And let’s take a look at his message. Consider “Take Good Care of My Baby” and “Run to Him” – he was giving his gal up to some other guy without an argument. At other times, he wasn’t quite sure of the stability of his partner or his relationship status; think of “Devil or Angel” and “The Night Has a Thousand Eyes” – with the latter tune implying that Bobby was a stalker.
On another occasion, he is the constant rebound lover in “Rubber Ball” – there to always pick up the pieces when an old girlfriend ends a relationship with another guy; he would later become a victim. To heap coals on the fire, just remember “Please Don’t Ask about Barbara.” Finally, there’s “Come Back when You Grow Up” girl. Let’s not even go there.
Do we see a theme developing? This guy keeps chasing the women away. Today’s Christmas selection is no better, as Bobby was planning to have “A Not So Merry Christmas.” Unable to repeat the mirth of the previous holiday season, the sad “A Not So Merry Christmas” leads off the second side of the “Merry Christmas from Bobby Vee” album, which was released in December 1962. Vee is backed by The Johnny Mann Singers on all of the cuts.
Actually, “A Not So Merry Christmas” would have made a great Christmas single, as it modeled Vee’s formula hits. Originally, Liberty had intended issuing it as a 45, but shelved that idea, as “A Night Has a Thousand Eyes” was released the day after Thanksgiving 1962. A Christmas single would certainly erode sales of this up-and-coming hit record and in essence, Bobby would be competing with himself – and we see what happens when he competes with other guys – he loses.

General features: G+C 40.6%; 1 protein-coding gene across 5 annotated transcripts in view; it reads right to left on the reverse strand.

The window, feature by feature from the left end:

Since the “A Night Has a Thousand Eyes” LP would not hit the stores until April 1963, the release of a Christmas album fit into Liberty’s overall marketing schema. Unfortunately, the release only charted at #136. While 13 of his 25 albums never made the charts, “Merry Christmas from Bobby Vee” had the third worst position of the 12 that had placed on Billboard’s Top 200 Albums chart. Be that as it may, “A Not So Merry Christmas,” even with his characteristic sad undertone, is still a classy tune. Here’s wishing that you have a better Christmas than Bobby Vee did in 1962.